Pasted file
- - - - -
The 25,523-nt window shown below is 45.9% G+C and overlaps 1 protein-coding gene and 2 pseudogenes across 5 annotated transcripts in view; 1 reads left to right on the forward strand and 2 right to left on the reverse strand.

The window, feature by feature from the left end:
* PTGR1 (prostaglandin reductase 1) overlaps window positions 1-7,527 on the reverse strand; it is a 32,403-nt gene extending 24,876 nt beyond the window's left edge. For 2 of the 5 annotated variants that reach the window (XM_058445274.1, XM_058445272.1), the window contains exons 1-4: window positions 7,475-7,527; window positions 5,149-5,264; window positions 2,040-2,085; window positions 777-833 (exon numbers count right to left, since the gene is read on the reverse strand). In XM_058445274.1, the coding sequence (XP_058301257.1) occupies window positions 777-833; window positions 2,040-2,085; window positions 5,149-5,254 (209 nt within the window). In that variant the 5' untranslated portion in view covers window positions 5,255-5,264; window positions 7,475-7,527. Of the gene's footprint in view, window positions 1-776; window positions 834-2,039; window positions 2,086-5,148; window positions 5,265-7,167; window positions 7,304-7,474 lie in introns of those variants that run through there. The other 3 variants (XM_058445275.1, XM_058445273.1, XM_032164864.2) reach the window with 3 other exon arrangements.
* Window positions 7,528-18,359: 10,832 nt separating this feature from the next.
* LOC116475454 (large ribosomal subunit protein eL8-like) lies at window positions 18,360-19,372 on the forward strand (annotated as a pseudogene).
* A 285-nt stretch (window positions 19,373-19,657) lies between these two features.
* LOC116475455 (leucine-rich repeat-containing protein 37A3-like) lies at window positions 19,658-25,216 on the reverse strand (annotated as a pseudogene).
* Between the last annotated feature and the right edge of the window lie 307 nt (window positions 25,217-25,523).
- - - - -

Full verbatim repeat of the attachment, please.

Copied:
The 25,523-nt window shown below is 45.9% G+C and overlaps 1 protein-coding gene and 2 pseudogenes across 5 annotated transcripts in view; 1 reads left to right on the forward strand and 2 right to left on the reverse strand.

The window, feature by feature from the left end:
* PTGR1 (prostaglandin reductase 1) overlaps window positions 1-7,527 on the reverse strand; it is a 32,403-nt gene extending 24,876 nt beyond the window's left edge. For 2 of the 5 annotated variants that reach the window (XM_058445274.1, XM_058445272.1), the window contains exons 1-4: window positions 7,475-7,527; window positions 5,149-5,264; window positions 2,040-2,085; window positions 777-833 (exon numbers count right to left, since the gene is read on the reverse strand). In XM_058445274.1, the coding sequence (XP_058301257.1) occupies window positions 777-833; window positions 2,040-2,085; window positions 5,149-5,254 (209 nt within the window). In that variant the 5' untranslated portion in view covers window positions 5,255-5,264; window positions 7,475-7,527. Of the gene's footprint in view, window positions 1-776; window positions 834-2,039; window positions 2,086-5,148; window positions 5,265-7,167; window positions 7,304-7,474 lie in introns of those variants that run through there. The other 3 variants (XM_058445275.1, XM_058445273.1, XM_032164864.2) reach the window with 3 other exon arrangements.
* Window positions 7,528-18,359: 10,832 nt separating this feature from the next.
* LOC116475454 (large ribosomal subunit protein eL8-like) lies at window positions 18,360-19,372 on the forward strand (annotated as a pseudogene).
* A 285-nt stretch (window positions 19,373-19,657) lies between these two features.
* LOC116475455 (leucine-rich repeat-containing protein 37A3-like) lies at window positions 19,658-25,216 on the reverse strand (annotated as a pseudogene).
* Between the last annotated feature and the right edge of the window lie 307 nt (window positions 25,217-25,523).